Career captain injured in aerial ladder collapse - Pennsylvania.
Morgantown, WV: U.S. Department of Health and Human Services, Public Health Service, Centers for Disease Control and Prevention, National Institute for Occupational Safety and Health, FACE F2012-04, 2012 Aug; :1-13
On January 8, 2012, a career fire department in Pennsylvania received an alarm of a structure fire in the downtown area. One engine and one 1975 rear-mount, 100-foot aerial ladder responded to the call. Upon arrival, a working fire was confirmed in a 2 story frame auto repair/parts shop. The engine wrapped a 5-inch large-diameter hose around the hydrant and proceeded to the area in front of the fire building. The ladder truck driver completed the connection at the hydrant and charged the line. The engine captain began attacking the fire with a pre-connected master stream device from the street. The ladder truck driver then pulled forward but was careful not to run over the 5-inch supply line to the engine. Both apparatus were on the far side of the street, away from the collapse zone. The ladder truck driver set-up the truck and prepared for ladder pipe operations. The aerial was raised, rotated towards the building and extended with the ladder pipe. The turntable operator attempted to apply water to the fire by rotating the turntable to direct the stream right and left. This operation went on for approximately ten minutes. The captain left his position at the master stream and approached the turntable operator. He stated that the aerial stream was not hitting the fire and he was going to climb the ladder and manually operate the ladder pipe. The captain donned a safety belt, the ladder operator applied the manual rung lock, and the captain began climbing the ladder. When he reached the fly section the tip bounced then twisted to the left. He continued climbing and as he reached the tip, the ladder continued twisting to the left and the three sections beyond the bed ladder section began to slowly collapse. The collapse accelerated and the ladder struck the ground with the captain clinging to it. Several fire fighters rushed to assist the captain. The turntable operator went to the engine and shut down the ladder pipe hose line. The captain was transported to the hospital with non-life threatening injuries. Contributing Factors: 1. Lack of fire department standard operating procedures for aerial apparatus; 2. Positioning of the aerial apparatus for fireground operations; 3. Limited performance capabilities of the aerial apparatus; 4. Overloaded aerial ladder; Key Recommendations: 1. Ensure that a standard operating procedure (SOP) addressing the safe operation, including placement of the aerial apparatus on the fireground, is developed and implemented; 2. Ensure that a structured training program for aerial apparatus operation is implemented that addresses the safe operation and fireground positioning of the apparatus; 3. Ensure that all safety indicators are monitored and followed while operating the aerial; 4. Ensure that the manufacturer's apparatus manuals are retained for reference; 5. Ensure that operators of aerial apparatus are familiar with the operating characteristics and performance capabilities and in particular, are aware of the potential danger of collapse while operating at low angles and long extensions, especially if the aerial was built prior to 1991 NFPA standards; 6. Ensure that aerial devices are inspected and load tested regularly by qualified testing companies in accordance with a preventative maintenance SOP; 7. Consider placing apparatus built prior to 1991 into reserve status and replacing apparatus that approach 25 years old; 8. Ensure that fire fighters are empowered to report and stop unsafe practices or activities.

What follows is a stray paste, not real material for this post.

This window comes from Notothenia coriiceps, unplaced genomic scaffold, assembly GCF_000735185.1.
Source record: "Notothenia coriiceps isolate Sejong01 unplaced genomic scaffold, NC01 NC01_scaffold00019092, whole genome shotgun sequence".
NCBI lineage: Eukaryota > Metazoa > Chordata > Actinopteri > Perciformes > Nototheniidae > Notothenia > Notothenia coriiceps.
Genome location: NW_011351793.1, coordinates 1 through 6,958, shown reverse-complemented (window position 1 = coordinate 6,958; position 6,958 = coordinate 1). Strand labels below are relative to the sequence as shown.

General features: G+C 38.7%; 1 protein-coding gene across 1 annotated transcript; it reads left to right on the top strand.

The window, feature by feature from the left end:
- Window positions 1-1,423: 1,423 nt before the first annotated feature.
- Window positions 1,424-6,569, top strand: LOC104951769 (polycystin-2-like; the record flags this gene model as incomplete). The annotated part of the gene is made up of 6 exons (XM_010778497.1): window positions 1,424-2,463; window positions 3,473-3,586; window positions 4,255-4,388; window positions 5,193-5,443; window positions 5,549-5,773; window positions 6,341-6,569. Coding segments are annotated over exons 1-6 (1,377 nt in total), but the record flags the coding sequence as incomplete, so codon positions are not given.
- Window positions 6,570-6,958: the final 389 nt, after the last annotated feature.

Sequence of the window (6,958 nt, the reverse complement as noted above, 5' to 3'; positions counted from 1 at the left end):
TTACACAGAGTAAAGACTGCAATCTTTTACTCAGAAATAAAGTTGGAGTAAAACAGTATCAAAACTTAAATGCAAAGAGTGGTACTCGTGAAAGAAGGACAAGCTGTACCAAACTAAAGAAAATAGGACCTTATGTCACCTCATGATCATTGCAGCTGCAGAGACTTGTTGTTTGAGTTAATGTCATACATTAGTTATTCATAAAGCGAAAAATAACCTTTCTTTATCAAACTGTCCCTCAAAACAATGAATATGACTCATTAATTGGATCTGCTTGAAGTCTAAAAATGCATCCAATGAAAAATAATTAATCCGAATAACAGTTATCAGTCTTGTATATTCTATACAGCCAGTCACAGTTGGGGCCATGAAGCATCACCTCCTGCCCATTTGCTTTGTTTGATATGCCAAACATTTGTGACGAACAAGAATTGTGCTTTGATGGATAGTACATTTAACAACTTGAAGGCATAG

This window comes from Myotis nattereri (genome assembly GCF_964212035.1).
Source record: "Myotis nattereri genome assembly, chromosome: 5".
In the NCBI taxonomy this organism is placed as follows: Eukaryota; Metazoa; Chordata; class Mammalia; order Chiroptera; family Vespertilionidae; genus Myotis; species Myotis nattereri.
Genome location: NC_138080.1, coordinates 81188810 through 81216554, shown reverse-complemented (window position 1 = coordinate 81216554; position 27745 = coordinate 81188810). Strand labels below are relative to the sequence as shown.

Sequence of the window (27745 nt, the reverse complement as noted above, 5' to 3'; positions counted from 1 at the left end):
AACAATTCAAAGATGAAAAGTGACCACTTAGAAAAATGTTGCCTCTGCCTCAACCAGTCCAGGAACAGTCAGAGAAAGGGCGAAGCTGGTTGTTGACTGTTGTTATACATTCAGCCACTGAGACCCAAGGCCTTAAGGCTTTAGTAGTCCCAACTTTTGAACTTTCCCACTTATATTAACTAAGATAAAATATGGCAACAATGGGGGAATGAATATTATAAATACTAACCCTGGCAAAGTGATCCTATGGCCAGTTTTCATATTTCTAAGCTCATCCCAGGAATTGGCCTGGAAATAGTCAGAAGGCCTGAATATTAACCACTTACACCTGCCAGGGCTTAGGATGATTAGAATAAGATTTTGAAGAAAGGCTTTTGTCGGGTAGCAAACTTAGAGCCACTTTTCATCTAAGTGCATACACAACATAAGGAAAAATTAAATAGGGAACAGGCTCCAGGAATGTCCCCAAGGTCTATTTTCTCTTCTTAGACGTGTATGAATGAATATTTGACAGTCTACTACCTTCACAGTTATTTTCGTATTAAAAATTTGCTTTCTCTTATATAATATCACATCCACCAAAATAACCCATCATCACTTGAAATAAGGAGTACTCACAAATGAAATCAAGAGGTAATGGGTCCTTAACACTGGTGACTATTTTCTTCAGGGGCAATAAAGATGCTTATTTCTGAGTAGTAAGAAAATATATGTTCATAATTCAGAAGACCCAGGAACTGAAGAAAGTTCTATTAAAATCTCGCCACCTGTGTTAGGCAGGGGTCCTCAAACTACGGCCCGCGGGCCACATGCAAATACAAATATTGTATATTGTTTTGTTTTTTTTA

Region-3; Fire-fighters; Fire-fighting-equipment; Motor-vehicles; Safety-practices; Accident-analysis; Accident-prevention; Accidents; Injuries; Injury-prevention; Traumatic-injuries; Emergency-responders; Work-practices; Surveillance
Field Studies; Fatality Assessment and Control Evaluation
NTIS Accession No.
National Institute for Occupational Safety and Health